Now it should be made clear that this review is of a press preview version of Imps: Devilish Duels which like the preview print and play version contains just twelve Imp cards. The full version will come with a total of twenty-six Imp cards. This press preview version also comes with a plastic battle tray, whilst some Kickstarter versions of the game will have a wooden one. Both versions include a six-page rules booklet and sixteen six-sided dice. The colours of the Imp cards and the dice match according to their element: Air (white Imp cards and clear dice), Earth (green), Fire (red), and Water (blue).
At the beginning of the game each player selects the four Imps that he will send into the trials and receives eight dice, two of each colour. On each round both players select four of their dice of any colour and one or two of their Imps to send into the trial. Then both players take in turn to roll their dice and compared with each other in a set order, so the green dice for the Earth Trial, the red dice for the Fire Trial, the blue dice for the Water Trial, and the clear dice for the Air Trial. Then the players can each roll and add two dice of their choice or reroll dice dice already in play. Then the final totals for each trial are compared, the higher total winning that player the trial and a bonus for the or a double bonus if the winning total is double or more than the other player’s total. So if a player wins the Earth Trial, then he can increase one of his dice by one of the subsequent trials, that is Fire, Water, or Air. If his total is double or more than his opponent, then he gets to increase two of his dice by two each. Note that no die can be increased beyond six. Winning subsequent trials force dice rerolls on an opponent, removal of his dice, and so on until one player wins wins the Air Trial and can banish one of his opponent’s Imps. Play proceeds like this until one player has managed to banish all of his opponent’s Imps and wins the game.
There is a cascade effect to winning trials, so that winning one trial gives an advantage to the next and so on and so on, but this is no guarantee that a player will win the final Air Trial and banish his opponent’s Imp. Good dice rolls will nearly always beat bad but modified dice rolls. Then there are the Imps. Every Imp has an ability that can aid a player with its Mischief. So the Earth Imp Puck allows the players to conduct an extra Earth Trial after the Fire Trial; the Fire Imp Soot deducts one from all of an opponent's Fire dice or forces him to reroll one of his Fire dice; the Water Imp Squirt adds one to each of a player’s Water dice or allows any of them to be rerolled; and the Air Imp Nimbus enables both players to combine their Water and their Air dice in the Air Trial.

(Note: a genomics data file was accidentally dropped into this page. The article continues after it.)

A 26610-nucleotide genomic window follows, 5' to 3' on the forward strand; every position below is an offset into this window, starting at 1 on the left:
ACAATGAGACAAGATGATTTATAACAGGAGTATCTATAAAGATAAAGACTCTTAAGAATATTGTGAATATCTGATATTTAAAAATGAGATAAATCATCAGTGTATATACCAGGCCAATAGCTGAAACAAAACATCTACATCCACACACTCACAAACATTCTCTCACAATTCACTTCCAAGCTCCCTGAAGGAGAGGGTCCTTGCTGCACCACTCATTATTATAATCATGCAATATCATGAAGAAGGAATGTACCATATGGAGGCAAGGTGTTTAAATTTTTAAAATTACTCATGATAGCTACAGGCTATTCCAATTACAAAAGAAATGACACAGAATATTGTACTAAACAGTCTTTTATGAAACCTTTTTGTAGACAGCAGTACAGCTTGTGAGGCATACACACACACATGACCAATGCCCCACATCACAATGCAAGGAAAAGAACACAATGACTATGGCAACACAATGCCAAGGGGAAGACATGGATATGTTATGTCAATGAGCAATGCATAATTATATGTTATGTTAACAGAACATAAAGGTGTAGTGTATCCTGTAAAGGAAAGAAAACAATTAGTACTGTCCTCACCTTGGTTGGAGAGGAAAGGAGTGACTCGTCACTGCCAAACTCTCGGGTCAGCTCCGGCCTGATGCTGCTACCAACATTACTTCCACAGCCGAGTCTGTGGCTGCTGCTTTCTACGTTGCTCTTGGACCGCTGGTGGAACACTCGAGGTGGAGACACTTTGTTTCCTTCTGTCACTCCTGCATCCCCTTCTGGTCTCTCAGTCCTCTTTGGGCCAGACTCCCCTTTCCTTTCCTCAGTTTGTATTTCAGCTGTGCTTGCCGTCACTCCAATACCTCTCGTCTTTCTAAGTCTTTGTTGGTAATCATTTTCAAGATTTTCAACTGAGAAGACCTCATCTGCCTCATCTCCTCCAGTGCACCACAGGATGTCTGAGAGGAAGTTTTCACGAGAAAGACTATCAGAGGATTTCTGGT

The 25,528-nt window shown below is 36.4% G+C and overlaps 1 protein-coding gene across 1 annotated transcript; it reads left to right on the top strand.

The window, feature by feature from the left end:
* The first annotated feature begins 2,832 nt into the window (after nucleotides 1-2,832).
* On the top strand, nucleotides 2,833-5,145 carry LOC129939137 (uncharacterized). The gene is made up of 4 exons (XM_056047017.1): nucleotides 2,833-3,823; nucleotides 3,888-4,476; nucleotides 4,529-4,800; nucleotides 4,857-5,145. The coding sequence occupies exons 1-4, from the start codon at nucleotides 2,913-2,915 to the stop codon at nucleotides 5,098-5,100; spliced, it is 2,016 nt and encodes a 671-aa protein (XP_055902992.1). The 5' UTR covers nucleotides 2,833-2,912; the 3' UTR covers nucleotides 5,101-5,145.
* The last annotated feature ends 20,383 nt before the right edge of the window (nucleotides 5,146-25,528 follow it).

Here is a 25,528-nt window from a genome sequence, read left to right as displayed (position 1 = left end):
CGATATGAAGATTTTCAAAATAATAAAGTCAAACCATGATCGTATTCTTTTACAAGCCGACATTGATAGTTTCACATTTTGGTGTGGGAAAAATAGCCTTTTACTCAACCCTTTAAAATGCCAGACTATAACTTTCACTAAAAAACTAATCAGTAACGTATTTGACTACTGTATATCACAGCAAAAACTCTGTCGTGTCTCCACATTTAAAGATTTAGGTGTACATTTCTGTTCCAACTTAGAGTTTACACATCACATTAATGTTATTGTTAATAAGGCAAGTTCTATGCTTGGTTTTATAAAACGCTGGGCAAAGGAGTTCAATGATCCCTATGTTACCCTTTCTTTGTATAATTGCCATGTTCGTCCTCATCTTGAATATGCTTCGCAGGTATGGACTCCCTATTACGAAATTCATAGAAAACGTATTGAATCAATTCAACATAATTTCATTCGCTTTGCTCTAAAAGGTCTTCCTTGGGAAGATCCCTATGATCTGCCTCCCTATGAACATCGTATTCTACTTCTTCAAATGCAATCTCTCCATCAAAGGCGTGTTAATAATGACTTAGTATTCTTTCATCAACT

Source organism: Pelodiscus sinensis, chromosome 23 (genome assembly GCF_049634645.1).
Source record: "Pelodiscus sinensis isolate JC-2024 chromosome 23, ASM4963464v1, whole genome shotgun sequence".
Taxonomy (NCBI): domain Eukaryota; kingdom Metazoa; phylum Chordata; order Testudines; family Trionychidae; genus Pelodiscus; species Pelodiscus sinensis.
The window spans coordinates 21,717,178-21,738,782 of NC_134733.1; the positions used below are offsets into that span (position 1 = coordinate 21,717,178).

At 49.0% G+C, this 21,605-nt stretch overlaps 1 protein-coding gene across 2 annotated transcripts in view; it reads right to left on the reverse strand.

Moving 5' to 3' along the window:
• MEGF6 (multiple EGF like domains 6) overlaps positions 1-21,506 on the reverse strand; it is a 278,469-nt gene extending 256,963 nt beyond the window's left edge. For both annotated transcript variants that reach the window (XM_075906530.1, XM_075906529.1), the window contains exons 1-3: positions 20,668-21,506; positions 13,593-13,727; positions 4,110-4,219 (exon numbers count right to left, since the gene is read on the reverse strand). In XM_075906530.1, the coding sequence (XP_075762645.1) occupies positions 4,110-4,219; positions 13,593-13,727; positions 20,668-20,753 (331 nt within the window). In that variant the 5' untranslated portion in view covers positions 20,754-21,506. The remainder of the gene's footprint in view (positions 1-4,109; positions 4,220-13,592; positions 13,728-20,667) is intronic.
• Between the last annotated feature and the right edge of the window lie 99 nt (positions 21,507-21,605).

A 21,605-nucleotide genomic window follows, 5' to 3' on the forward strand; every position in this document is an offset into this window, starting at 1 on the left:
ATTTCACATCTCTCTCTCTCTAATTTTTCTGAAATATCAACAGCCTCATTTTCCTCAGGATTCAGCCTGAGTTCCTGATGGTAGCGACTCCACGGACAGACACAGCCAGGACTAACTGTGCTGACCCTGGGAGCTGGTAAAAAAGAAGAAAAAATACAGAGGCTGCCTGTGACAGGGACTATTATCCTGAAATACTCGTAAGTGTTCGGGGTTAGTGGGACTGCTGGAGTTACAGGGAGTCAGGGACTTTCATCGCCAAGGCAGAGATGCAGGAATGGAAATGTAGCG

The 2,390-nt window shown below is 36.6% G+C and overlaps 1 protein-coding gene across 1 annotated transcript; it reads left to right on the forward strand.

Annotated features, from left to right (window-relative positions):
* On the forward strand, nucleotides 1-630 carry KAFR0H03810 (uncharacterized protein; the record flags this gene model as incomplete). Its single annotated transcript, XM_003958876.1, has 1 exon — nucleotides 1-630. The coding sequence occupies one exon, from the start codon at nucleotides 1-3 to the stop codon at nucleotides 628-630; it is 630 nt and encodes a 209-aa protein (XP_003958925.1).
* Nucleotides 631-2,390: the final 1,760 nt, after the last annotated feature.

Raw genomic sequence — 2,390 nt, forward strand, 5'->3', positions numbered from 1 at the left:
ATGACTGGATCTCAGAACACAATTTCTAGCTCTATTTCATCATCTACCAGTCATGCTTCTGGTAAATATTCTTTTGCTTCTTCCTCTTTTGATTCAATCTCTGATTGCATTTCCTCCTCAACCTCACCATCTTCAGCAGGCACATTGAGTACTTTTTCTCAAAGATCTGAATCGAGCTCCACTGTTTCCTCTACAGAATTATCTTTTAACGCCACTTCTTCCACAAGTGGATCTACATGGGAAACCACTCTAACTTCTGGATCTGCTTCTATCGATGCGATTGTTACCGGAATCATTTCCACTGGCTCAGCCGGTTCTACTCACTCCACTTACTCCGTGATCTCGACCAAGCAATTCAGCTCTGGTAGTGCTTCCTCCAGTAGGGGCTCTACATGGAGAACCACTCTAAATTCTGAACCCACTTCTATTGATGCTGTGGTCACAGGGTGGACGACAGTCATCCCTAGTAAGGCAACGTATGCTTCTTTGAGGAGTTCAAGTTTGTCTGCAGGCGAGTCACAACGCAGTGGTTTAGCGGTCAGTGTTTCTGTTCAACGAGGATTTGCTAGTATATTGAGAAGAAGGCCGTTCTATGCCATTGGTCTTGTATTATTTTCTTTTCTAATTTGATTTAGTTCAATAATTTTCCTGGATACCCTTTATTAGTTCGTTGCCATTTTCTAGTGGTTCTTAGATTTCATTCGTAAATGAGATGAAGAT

In initial games, it makes sense for both players to bring one dice of each elemental colour to their initial rolls. In later games players can pick and choose which dice they roll as well as which Imps they bring into play. To an extent, the player who goes second does have a very slight advantage over the other since he can react to whatever the first player rolled and can assign his dice to where he might be able to beat his opponent. Choice of Imp plays an important role too as their Mischief can greatly influence the outcome of a trial which if won affects the next trial and so on and so on…
Physically Imps: Devilish Duels – A Dice & Card Battle Game is up to standards of other games from Triple Ace Games. The rules are clearly written and although the game might be slightly easier if the Elemental Trials outcome table might have been on the back page of the rulebook, this is basically picking a nit… The artwork on the cards though is really very nice and each captures the character of each Imp.
Although it initially looks complex, Imps: Devilish Duels turns out to be straightforward to play and easy to teach. It also offers a pleasing tactical experience as each player brings their best Imps and their mischief into play. The twelve cards in the press preview version of Imps: Devilish Duels offer more than enough options to replay the game over and over, but the full game will offer even more. For a two-player game, Imps: Devilish Duels – A Dice & Card Battle Game packs a lot of tactical punch into both its box and its twenty-minute play time.
Imps Devilish Duels: A Dice & Card Battle Game is currently available to fund on Kickstarter.